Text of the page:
Penn State Football: Running On is a Pricey Proposition
A walk-on by any other name – run-on or non-scholarship player -- is a player who pays to play.
And, at Penn State, could very well pay a lot.
Over the course of his career, the sticker price to play Penn State football sans scholarship could run as much as $210,000 for out-of-state students. That’s assuming Johnny (and Jimmy) Football get zero aid, athletically, academically or because of household income.
Odds are he’ll get at least some non-football aid. Still, the initial price tag is high.
According to the U.S. Department of Education, students at Penn State pay the highest tuition bill in the country among four-year public colleges. For 2010-11, the department’s College Affordability and Transparency Center reported PSU had the highest in-state tuition among four-year public institution in the U.S., at $15,200.
Pitt – as always, when it comes to Penn State – was second, $364 back. Those numbers are for tuition only and don’t count room and board, books and fees.
In total, using Penn State’s current College Cost Calculator, an in-state marketing major who enrolls in fall 2012, attends eight semesters plus takes nine credits each of three summers – the norm for a football player – and graduates within four years will spend $144,339. That’s assuming an annual across-the-board percent increase of 4 percent and covers tuition, room and board, books, fees and incidentals. For out-of-state students, using the same parameters, the price is $212,798. Yikes!
According to NCAA rules -- 126.96.36.199 and 16.5.2, to be exact -- a non-scholarship player may eat at the squad’s dinner training table with his scholarship teammates, but he will be docked for the meal and the price will be credited against his standard board costs. But if he needs to stay in school for bowl practice-- not in the next few t(y)ears, of course -- or over Thanksgiving break for a game, for instance, those fees are waived. So, in 2012 prior to the Wisconsin game, the turkey and trimmings were free.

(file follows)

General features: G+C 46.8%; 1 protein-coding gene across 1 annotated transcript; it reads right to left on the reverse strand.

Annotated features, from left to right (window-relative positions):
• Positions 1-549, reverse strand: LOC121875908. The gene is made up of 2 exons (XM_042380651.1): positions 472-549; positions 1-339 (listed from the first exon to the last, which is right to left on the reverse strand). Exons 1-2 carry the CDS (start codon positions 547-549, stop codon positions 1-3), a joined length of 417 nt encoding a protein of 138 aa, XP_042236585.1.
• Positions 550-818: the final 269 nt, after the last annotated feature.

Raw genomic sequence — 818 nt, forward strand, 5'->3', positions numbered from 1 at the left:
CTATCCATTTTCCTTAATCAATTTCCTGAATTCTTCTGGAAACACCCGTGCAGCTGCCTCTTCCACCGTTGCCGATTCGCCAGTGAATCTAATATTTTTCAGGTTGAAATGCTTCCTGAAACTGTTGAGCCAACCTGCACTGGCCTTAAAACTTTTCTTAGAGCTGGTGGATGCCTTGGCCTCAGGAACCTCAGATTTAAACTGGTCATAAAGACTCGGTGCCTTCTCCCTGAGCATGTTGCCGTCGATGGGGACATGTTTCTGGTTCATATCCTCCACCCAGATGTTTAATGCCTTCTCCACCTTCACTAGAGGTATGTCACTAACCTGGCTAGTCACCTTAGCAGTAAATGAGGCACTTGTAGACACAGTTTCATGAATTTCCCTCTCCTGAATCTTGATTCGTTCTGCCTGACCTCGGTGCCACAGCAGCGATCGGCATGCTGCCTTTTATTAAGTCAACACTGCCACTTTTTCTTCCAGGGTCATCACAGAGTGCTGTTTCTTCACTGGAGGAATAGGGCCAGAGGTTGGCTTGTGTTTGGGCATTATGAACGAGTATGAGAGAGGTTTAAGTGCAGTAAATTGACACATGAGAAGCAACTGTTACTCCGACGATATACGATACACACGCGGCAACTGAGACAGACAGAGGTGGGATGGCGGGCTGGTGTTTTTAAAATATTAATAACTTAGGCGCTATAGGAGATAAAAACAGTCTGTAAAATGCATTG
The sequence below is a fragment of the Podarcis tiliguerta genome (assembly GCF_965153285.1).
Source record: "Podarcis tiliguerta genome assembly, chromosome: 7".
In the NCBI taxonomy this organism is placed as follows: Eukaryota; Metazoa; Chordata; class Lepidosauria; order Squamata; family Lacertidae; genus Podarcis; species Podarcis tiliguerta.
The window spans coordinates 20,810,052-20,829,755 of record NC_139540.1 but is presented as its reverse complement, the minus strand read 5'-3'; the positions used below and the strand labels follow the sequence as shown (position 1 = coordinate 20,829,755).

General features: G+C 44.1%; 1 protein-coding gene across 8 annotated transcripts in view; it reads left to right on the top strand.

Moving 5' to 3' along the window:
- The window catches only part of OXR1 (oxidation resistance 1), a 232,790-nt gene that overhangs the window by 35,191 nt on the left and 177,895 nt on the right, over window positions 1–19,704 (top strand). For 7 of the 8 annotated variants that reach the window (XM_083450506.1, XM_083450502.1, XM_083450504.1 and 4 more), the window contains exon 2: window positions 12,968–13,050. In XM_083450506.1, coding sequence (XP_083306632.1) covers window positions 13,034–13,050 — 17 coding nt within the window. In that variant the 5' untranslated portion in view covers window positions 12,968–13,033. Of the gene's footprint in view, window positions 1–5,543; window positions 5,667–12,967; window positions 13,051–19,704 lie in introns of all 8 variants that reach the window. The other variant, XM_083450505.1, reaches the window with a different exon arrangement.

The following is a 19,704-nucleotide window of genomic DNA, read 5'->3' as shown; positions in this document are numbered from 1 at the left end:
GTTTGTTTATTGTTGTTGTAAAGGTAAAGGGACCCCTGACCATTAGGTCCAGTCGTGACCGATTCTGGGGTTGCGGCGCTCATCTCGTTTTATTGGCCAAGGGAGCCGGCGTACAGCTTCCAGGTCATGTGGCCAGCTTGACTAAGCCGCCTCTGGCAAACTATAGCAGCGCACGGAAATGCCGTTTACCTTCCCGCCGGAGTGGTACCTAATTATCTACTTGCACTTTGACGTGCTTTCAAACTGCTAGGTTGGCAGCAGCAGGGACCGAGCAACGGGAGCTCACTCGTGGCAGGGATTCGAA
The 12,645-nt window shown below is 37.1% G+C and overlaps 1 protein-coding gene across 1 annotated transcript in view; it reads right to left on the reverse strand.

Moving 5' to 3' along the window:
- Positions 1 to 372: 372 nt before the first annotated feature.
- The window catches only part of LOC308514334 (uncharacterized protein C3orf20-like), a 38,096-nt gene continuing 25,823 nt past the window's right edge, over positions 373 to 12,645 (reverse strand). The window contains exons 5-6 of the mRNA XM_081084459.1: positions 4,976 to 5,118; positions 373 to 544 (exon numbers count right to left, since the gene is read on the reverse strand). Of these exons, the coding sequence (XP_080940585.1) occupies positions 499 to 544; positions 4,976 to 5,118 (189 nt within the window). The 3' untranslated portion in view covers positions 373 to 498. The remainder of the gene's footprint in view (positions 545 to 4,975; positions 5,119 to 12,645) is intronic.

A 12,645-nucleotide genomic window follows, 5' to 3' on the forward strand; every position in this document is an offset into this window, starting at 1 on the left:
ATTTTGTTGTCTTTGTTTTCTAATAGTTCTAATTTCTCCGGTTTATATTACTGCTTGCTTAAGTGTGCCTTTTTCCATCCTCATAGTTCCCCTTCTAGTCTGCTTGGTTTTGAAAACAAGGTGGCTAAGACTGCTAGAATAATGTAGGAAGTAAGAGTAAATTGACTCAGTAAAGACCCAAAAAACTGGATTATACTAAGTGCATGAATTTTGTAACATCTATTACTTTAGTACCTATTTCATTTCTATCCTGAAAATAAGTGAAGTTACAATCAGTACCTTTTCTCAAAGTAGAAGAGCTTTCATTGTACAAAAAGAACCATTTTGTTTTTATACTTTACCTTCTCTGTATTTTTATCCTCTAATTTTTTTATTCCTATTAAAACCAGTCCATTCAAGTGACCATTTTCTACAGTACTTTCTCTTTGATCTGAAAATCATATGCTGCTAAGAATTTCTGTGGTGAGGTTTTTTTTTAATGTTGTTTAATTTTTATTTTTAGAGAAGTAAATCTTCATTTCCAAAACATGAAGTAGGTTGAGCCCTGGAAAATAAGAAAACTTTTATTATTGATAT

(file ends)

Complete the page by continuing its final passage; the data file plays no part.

In turn, they get to play football for Penn State and, quite possibly during this sanction-era, fulfill at least a few of their dreams. At these prices, these kids really, really want to play for Penn State. All the more reason – in my book – to root for them all. Not only on the field, but in the classroom.
Those numbers show what a salesman Penn State football coach Bill O’Brien is. The second-year Nittany Lion boss, faced with the heart(less) of the onerous sanctions that limit him to 15 scholarships per year, is now Pennsylvania’s Piped Piper of Prep Players Paying Sticker Price to Play for PSU.
O’Brien’s run-on strategy of attracting very good but not the very best in-state players to play for Dear Old State and pay out of their own -- and their parents’ -- pockets will not only populate his roster, but add depth and legitimate spirit, in the locker room and in the stands. Many kids grew up going to Beaver Stadium on football Saturdays and revering Joe Paterno. They’ve dreamed of running out of the south end tunnel.